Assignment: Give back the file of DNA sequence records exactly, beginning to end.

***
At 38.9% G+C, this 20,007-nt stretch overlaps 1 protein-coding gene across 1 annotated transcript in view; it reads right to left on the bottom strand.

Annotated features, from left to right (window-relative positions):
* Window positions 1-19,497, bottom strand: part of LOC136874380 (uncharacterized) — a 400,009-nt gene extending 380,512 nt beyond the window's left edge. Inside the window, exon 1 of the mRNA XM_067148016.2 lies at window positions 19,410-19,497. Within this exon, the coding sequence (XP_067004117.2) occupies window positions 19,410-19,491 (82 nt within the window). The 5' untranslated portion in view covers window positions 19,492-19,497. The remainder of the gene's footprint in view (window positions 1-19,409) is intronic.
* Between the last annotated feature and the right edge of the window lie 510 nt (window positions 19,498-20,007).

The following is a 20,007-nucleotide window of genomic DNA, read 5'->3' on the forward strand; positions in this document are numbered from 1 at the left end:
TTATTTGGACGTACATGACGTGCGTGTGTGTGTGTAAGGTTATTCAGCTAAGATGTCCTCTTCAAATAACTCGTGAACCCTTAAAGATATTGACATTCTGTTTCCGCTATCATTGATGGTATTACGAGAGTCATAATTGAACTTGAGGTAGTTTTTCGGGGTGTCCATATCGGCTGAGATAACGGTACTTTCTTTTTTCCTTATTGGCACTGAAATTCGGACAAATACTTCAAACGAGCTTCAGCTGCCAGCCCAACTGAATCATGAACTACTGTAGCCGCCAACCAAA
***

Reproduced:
At 38.9% G+C, this 20,007-nt stretch overlaps 1 protein-coding gene across 1 annotated transcript in view; it reads right to left on the bottom strand.

Annotated features, from left to right (window-relative positions):
* Window positions 1-19,497, bottom strand: part of LOC136874380 (uncharacterized) — a 400,009-nt gene extending 380,512 nt beyond the window's left edge. Inside the window, exon 1 of the mRNA XM_067148016.2 lies at window positions 19,410-19,497. Within this exon, the coding sequence (XP_067004117.2) occupies window positions 19,410-19,491 (82 nt within the window). The 5' untranslated portion in view covers window positions 19,492-19,497. The remainder of the gene's footprint in view (window positions 1-19,409) is intronic.
* Between the last annotated feature and the right edge of the window lie 510 nt (window positions 19,498-20,007).

The following is a 20,007-nucleotide window of genomic DNA, read 5'->3' on the forward strand; positions in this document are numbered from 1 at the left end:
TTATTTGGACGTACATGACGTGCGTGTGTGTGTGTAAGGTTATTCAGCTAAGATGTCCTCTTCAAATAACTCGTGAACCCTTAAAGATATTGACATTCTGTTTCCGCTATCATTGATGGTATTACGAGAGTCATAATTGAACTTGAGGTAGTTTTTCGGGGTGTCCATATCGGCTGAGATAACGGTACTTTCTTTTTTCCTTATTGGCACTGAAATTCGGACAAATACTTCAAACGAGCTTCAGCTGCCAGCCCAACTGAATCATGAACTACTGTAGCCGCCAACCAAA